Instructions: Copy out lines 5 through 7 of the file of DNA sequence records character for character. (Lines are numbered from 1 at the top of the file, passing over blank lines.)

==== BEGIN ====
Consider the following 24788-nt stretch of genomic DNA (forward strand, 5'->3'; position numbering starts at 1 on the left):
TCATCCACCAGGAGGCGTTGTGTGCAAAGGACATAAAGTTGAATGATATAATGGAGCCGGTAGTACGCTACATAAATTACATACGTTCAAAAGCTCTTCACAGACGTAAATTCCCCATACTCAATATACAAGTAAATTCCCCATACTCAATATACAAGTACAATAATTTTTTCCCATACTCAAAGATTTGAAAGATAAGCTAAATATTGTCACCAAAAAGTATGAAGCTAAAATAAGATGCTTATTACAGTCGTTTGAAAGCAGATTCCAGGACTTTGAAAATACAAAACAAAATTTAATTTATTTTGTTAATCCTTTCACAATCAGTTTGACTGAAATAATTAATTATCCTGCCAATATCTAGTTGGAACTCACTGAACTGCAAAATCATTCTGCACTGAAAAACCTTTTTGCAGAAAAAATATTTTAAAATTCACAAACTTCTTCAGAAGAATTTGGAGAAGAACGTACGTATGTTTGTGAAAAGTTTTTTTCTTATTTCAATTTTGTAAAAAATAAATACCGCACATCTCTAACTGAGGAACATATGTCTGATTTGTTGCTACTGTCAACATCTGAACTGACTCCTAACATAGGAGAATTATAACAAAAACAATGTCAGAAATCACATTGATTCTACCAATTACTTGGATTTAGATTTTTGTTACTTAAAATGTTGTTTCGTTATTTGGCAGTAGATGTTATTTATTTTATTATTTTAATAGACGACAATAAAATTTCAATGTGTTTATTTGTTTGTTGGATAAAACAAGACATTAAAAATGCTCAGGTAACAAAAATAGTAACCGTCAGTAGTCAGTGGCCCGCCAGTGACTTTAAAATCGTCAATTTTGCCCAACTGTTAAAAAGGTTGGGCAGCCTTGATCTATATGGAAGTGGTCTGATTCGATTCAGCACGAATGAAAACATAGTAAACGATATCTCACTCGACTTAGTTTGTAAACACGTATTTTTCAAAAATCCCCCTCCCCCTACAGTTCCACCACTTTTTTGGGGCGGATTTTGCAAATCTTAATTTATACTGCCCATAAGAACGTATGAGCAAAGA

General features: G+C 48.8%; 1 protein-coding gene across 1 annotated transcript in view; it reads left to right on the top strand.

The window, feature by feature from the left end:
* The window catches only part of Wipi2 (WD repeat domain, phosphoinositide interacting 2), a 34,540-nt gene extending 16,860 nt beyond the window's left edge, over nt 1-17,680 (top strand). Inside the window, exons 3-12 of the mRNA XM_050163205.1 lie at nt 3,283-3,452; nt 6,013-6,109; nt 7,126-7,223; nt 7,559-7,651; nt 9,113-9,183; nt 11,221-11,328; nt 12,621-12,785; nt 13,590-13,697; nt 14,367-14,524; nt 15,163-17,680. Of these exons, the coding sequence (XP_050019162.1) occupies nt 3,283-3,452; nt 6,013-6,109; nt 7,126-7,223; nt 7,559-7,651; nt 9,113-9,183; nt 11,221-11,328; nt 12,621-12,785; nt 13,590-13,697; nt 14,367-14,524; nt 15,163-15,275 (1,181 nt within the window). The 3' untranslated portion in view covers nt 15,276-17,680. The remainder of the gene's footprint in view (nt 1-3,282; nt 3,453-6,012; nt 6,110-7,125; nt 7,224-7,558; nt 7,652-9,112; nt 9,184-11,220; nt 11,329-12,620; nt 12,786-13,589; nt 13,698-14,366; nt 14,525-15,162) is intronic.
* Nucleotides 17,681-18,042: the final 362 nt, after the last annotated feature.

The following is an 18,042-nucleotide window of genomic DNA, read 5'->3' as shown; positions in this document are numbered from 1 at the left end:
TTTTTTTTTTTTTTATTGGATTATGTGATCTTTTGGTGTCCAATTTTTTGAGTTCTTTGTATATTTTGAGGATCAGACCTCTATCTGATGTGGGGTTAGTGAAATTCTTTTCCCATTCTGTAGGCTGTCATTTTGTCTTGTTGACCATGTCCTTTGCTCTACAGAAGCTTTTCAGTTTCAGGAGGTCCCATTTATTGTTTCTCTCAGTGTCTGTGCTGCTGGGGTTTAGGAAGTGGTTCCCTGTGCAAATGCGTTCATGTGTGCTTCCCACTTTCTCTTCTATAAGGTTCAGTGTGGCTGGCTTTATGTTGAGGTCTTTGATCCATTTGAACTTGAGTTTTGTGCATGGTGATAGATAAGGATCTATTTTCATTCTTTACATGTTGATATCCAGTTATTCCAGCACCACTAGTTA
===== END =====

* The window catches only part of Wipi2 (WD repeat domain, phosphoinositide interacting 2), a 34,540-nt gene extending 16,860 nt beyond the window's left edge, over nt 1-17,680 (top strand). Inside the window, exons 3-12 of the mRNA XM_050163205.1 lie at nt 3,283-3,452; nt 6,013-6,109; nt 7,126-7,223; nt 7,559-7,651; nt 9,113-9,183; nt 11,221-11,328; nt 12,621-12,785; nt 13,590-13,697; nt 14,367-14,524; nt 15,163-17,680. Of these exons, the coding sequence (XP_050019162.1) occupies nt 3,283-3,452; nt 6,013-6,109; nt 7,126-7,223; nt 7,559-7,651; nt 9,113-9,183; nt 11,221-11,328; nt 12,621-12,785; nt 13,590-13,697; nt 14,367-14,524; nt 15,163-15,275 (1,181 nt within the window). The 3' untranslated portion in view covers nt 15,276-17,680. The remainder of the gene's footprint in view (nt 1-3,282; nt 3,453-6,012; nt 6,110-7,125; nt 7,224-7,558; nt 7,652-9,112; nt 9,184-11,220; nt 11,329-12,620; nt 12,786-13,589; nt 13,698-14,366; nt 14,525-15,162) is intronic.
* Nucleotides 17,681-18,042: the final 362 nt, after the last annotated feature.

The following is an 18,042-nucleotide window of genomic DNA, read 5'->3' as shown; positions in this document are numbered from 1 at the left end: